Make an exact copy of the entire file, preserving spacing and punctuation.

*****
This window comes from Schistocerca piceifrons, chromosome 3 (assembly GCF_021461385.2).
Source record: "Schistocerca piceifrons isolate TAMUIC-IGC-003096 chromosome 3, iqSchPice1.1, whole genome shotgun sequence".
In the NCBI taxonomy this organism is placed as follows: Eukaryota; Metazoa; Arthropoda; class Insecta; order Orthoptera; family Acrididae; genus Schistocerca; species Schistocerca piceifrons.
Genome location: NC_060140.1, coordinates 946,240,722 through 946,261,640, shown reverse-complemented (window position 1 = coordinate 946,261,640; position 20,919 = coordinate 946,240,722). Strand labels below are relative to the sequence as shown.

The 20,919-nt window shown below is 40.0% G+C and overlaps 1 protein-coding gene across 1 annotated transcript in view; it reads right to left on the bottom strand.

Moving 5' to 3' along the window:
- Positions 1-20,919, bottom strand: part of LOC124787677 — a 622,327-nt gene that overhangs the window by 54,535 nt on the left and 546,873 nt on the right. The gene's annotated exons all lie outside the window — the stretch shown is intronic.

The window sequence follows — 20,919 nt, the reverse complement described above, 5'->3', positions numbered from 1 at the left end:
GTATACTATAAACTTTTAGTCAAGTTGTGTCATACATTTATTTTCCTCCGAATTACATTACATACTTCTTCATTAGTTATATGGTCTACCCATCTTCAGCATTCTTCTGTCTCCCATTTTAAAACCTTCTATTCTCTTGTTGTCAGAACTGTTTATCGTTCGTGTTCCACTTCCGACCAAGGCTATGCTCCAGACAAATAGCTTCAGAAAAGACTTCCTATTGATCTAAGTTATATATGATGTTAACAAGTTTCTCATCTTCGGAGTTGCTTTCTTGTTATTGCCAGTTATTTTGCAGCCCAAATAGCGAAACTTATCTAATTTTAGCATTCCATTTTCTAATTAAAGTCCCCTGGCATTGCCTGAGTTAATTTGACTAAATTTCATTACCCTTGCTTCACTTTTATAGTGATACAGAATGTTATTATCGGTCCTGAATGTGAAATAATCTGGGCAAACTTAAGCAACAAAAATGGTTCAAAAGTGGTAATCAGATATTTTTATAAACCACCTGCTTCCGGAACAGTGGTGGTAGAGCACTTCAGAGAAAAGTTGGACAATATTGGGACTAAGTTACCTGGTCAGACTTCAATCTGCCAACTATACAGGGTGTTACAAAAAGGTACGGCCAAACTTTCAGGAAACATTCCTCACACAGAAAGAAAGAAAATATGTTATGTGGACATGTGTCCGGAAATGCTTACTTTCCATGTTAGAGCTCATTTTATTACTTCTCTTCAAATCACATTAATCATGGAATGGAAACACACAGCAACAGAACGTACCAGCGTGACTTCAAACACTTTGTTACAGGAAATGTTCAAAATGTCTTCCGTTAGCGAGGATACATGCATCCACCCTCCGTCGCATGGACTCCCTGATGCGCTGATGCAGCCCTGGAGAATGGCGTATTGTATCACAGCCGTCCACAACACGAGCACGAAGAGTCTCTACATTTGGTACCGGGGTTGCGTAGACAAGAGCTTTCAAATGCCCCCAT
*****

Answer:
This window comes from Schistocerca piceifrons, chromosome 3 (assembly GCF_021461385.2).
Source record: "Schistocerca piceifrons isolate TAMUIC-IGC-003096 chromosome 3, iqSchPice1.1, whole genome shotgun sequence".
In the NCBI taxonomy this organism is placed as follows: Eukaryota; Metazoa; Arthropoda; class Insecta; order Orthoptera; family Acrididae; genus Schistocerca; species Schistocerca piceifrons.
Genome location: NC_060140.1, coordinates 946,240,722 through 946,261,640, shown reverse-complemented (window position 1 = coordinate 946,261,640; position 20,919 = coordinate 946,240,722). Strand labels below are relative to the sequence as shown.

The 20,919-nt window shown below is 40.0% G+C and overlaps 1 protein-coding gene across 1 annotated transcript in view; it reads right to left on the bottom strand.

Moving 5' to 3' along the window:
- Positions 1-20,919, bottom strand: part of LOC124787677 — a 622,327-nt gene that overhangs the window by 54,535 nt on the left and 546,873 nt on the right. The gene's annotated exons all lie outside the window — the stretch shown is intronic.

The window sequence follows — 20,919 nt, the reverse complement described above, 5'->3', positions numbered from 1 at the left end:
GTATACTATAAACTTTTAGTCAAGTTGTGTCATACATTTATTTTCCTCCGAATTACATTACATACTTCTTCATTAGTTATATGGTCTACCCATCTTCAGCATTCTTCTGTCTCCCATTTTAAAACCTTCTATTCTCTTGTTGTCAGAACTGTTTATCGTTCGTGTTCCACTTCCGACCAAGGCTATGCTCCAGACAAATAGCTTCAGAAAAGACTTCCTATTGATCTAAGTTATATATGATGTTAACAAGTTTCTCATCTTCGGAGTTGCTTTCTTGTTATTGCCAGTTATTTTGCAGCCCAAATAGCGAAACTTATCTAATTTTAGCATTCCATTTTCTAATTAAAGTCCCCTGGCATTGCCTGAGTTAATTTGACTAAATTTCATTACCCTTGCTTCACTTTTATAGTGATACAGAATGTTATTATCGGTCCTGAATGTGAAATAATCTGGGCAAACTTAAGCAACAAAAATGGTTCAAAAGTGGTAATCAGATATTTTTATAAACCACCTGCTTCCGGAACAGTGGTGGTAGAGCACTTCAGAGAAAAGTTGGACAATATTGGGACTAAGTTACCTGGTCAGACTTCAATCTGCCAACTATACAGGGTGTTACAAAAAGGTACGGCCAAACTTTCAGGAAACATTCCTCACACAGAAAGAAAGAAAATATGTTATGTGGACATGTGTCCGGAAATGCTTACTTTCCATGTTAGAGCTCATTTTATTACTTCTCTTCAAATCACATTAATCATGGAATGGAAACACACAGCAACAGAACGTACCAGCGTGACTTCAAACACTTTGTTACAGGAAATGTTCAAAATGTCTTCCGTTAGCGAGGATACATGCATCCACCCTCCGTCGCATGGACTCCCTGATGCGCTGATGCAGCCCTGGAGAATGGCGTATTGTATCACAGCCGTCCACAACACGAGCACGAAGAGTCTCTACATTTGGTACCGGGGTTGCGTAGACAAGAGCTTTCAAATGCCCCCAT